I haven’t seen the strategy memo Stephen Harper received from his campaign staff within days after he was elected, but I have no trouble imagining some of the points that would have been on it. Point 1 or 2 in the Conclusions would have been something like this:
Conservatives are outnumbered in Parliament and the electorate, isolated at one end of the left-right spectrum, and will remain so for the foreseeable future. At your first sign of durable weakness your defeat will become certain and your political career will be over.
Note what this (imaginary, but I think realistic) point doesn’t say. It doesn’t say “Neatness counts” or “Friends make friends” or “Don’t upset the Speaker.” The median MP in this Parliament, if you were to line them all up in order from the most left-wing all the way to Rob Anders, is a Liberal. This Parliament’s equilibrium state is a coalition of left and centre-left parties in support of a Liberal prime minister. Stephen Harper can’t ever let this Parliament reach its equilibrium state if he wants to keep being prime minister. If you look at things this way, “Parliamentary supremacy” starts to sound like the end of his political career.
We’re heading into an unpredictable couple of weeks, but I think all of the above gives you some hints about how Harper is likely to respond to Peter Milliken’s ruling. There is a question of substance here (How did Canadian governments permit detainees to be treated in Afghanistan in the early years of this conflict?) and one of circumstance (How does a government respond to an assertion of MPs’ collective privilege?). I have a hard time mustering appropriate reverence for colleagues who don’t give a damn about the substance but who want to build observatories of circumstance. I’ve addressed the substance here and there (torture generally; the Colvin testimony); now, on the process question, perhaps it isn’t too prosaic to point out that if the Conservatives let Parliament get into the habit of majority rule, the Conservatives will not long form the government. You may think that’s a good thing. Stephen Harper will disagree.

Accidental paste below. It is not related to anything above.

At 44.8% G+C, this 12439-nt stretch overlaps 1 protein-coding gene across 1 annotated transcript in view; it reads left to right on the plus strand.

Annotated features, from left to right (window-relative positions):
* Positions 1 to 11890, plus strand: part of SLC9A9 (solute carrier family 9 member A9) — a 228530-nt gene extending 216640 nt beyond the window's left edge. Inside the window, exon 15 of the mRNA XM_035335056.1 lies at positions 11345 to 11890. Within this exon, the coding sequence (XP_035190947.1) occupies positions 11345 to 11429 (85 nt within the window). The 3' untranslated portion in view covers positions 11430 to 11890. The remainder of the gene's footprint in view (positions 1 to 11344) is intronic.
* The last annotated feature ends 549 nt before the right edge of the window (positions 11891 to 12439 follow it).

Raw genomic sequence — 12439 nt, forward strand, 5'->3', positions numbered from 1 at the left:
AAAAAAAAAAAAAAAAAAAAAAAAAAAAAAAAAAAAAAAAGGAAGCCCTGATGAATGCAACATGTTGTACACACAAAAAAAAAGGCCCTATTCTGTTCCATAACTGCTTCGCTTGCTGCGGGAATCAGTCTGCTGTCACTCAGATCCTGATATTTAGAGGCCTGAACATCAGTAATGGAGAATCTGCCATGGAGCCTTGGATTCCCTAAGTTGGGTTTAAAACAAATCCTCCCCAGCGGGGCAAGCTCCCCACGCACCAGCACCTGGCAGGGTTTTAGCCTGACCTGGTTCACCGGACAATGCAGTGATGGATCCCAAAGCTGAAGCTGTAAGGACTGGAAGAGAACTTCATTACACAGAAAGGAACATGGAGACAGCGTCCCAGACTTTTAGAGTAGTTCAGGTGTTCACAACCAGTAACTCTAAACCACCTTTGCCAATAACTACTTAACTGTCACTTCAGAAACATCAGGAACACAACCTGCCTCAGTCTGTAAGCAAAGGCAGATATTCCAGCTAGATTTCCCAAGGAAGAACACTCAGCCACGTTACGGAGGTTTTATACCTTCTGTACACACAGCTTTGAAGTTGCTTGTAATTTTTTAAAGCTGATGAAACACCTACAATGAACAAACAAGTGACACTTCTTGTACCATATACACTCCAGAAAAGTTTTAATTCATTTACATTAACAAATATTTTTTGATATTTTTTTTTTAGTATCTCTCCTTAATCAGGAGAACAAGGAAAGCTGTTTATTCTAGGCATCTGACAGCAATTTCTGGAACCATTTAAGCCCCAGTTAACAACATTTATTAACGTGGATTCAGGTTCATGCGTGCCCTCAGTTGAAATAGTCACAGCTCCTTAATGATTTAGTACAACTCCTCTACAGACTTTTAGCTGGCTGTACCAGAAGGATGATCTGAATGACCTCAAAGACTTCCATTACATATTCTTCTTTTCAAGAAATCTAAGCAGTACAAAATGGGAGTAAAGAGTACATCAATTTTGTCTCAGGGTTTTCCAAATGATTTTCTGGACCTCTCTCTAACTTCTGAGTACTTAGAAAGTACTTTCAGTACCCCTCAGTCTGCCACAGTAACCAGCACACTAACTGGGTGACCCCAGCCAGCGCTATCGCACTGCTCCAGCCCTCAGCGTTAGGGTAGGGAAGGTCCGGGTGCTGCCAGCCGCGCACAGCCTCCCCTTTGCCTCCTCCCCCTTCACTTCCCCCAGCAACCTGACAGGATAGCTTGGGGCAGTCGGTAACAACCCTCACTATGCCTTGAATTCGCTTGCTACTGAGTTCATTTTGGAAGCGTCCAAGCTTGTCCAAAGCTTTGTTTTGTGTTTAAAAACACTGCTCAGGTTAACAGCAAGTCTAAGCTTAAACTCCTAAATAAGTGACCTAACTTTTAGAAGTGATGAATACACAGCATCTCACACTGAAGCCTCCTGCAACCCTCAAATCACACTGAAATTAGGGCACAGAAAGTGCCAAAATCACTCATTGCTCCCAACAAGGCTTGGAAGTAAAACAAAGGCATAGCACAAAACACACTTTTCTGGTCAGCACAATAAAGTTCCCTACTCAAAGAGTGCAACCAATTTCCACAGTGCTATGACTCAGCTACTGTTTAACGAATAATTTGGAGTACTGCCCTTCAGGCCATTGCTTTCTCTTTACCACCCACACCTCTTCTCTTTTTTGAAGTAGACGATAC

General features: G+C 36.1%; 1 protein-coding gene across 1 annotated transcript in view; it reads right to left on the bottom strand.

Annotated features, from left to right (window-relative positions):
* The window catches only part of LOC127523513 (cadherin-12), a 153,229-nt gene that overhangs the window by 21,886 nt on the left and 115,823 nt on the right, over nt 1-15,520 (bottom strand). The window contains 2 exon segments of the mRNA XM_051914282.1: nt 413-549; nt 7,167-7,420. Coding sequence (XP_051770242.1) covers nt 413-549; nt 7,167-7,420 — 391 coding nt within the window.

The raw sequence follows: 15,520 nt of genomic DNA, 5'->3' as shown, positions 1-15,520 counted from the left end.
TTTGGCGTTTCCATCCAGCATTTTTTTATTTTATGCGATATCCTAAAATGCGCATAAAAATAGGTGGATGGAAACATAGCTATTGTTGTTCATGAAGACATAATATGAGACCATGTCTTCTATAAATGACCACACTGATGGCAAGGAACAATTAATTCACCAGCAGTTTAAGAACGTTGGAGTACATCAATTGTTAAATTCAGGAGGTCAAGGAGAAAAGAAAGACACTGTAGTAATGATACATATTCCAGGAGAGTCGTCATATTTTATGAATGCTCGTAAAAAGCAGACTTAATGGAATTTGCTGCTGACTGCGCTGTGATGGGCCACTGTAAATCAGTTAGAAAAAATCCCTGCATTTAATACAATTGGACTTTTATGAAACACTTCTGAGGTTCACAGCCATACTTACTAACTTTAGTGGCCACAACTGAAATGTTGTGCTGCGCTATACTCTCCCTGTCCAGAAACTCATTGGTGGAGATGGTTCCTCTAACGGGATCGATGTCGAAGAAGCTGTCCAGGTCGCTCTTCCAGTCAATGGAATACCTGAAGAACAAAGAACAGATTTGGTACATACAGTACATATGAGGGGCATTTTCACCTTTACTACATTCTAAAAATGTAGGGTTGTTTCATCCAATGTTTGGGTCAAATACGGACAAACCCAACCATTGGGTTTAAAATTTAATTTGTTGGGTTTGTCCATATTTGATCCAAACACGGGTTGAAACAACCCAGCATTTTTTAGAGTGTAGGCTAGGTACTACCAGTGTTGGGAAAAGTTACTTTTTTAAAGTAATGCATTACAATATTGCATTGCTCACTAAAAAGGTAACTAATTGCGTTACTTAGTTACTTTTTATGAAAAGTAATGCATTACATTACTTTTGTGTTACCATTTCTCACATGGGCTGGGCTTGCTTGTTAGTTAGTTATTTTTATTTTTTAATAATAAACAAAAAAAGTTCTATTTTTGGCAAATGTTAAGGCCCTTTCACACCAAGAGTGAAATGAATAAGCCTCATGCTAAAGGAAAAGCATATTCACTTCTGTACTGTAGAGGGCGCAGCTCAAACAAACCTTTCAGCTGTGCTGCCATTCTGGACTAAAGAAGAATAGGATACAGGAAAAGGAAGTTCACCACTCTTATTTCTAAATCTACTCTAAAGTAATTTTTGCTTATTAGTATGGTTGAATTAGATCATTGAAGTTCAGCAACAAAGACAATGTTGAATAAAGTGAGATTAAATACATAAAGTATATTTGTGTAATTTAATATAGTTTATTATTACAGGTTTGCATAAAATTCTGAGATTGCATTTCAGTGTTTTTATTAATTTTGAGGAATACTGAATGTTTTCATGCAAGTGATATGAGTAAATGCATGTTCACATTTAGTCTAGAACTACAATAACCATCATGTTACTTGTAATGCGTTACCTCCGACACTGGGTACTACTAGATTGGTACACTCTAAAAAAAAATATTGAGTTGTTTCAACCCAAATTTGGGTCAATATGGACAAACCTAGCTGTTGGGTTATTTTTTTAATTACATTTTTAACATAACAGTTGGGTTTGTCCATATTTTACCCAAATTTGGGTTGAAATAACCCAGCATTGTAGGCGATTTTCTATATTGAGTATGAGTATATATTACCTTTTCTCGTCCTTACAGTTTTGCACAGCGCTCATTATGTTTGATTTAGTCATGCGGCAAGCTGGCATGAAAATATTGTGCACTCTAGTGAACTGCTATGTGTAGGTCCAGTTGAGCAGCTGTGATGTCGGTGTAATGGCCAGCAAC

So he will stonewall. He would rather fight an election on this question than concede. So far he has had some success at winning or avoiding elections. Every time the prospect of an election has increased sharply over the past four years, the Conservative poll advantage has increased. A few days’ brinksmanship is usually all it takes to put SNAP ELECTION? into a front-page Globe headline, and a distracted electorate starts to engage and polarize, and the Conservatives start to climb in the polls to the Liberals’ disadvantage. I think Harper’s reading of his interests will lead him to work hard to recreate that dynamic. If it works, either Michael Ignatieff or Jack Layton will be very likely to rediscover a yearning to “make Parliament work,” which in that case won’t mean quite what Speaker Milliken intended it to mean.
If he manages to scare the rest of the Commons off balance yet again, Harper’s victory will displease many Canadians but it will not be empty or meaningless. It will be the only victory he has sought since January 2006: a chance to stay in power a while longer and make a few more decisions that will cement a broadly Conservative perspective on the way the country should be governed. A few more months during which Bev Oda, not Carolyn Bennett, will be setting the agenda for a G8 summit, and Jason Kenney, not Bob Rae, will have friends on the Rights and Democracy board, and Ken Dryden won’t be opening safe-injection sites, and so on. That’s the process I tried to lay out in this article, and even though some people still think Stephen Harper isn’t a conservative because his government spends a lot of money, I’m pretty sure that article remains a handy guide to understanding what will happen next.